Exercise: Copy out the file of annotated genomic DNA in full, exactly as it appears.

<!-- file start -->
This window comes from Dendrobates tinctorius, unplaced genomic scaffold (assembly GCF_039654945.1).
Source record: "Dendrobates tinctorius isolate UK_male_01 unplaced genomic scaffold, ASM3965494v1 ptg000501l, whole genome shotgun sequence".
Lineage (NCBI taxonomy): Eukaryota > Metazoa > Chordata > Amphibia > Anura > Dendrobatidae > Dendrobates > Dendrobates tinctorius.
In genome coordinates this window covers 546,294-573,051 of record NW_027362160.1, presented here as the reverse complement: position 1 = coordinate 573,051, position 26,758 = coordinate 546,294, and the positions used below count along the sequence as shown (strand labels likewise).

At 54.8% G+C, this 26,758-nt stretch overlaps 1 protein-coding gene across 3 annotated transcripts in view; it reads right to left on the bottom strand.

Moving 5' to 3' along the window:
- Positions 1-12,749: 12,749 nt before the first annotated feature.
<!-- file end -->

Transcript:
This window comes from Dendrobates tinctorius, unplaced genomic scaffold (assembly GCF_039654945.1).
Source record: "Dendrobates tinctorius isolate UK_male_01 unplaced genomic scaffold, ASM3965494v1 ptg000501l, whole genome shotgun sequence".
Lineage (NCBI taxonomy): Eukaryota > Metazoa > Chordata > Amphibia > Anura > Dendrobatidae > Dendrobates > Dendrobates tinctorius.
In genome coordinates this window covers 546,294-573,051 of record NW_027362160.1, presented here as the reverse complement: position 1 = coordinate 573,051, position 26,758 = coordinate 546,294, and the positions used below count along the sequence as shown (strand labels likewise).

At 54.8% G+C, this 26,758-nt stretch overlaps 1 protein-coding gene across 3 annotated transcripts in view; it reads right to left on the bottom strand.

Moving 5' to 3' along the window:
- Positions 1-12,749: 12,749 nt before the first annotated feature.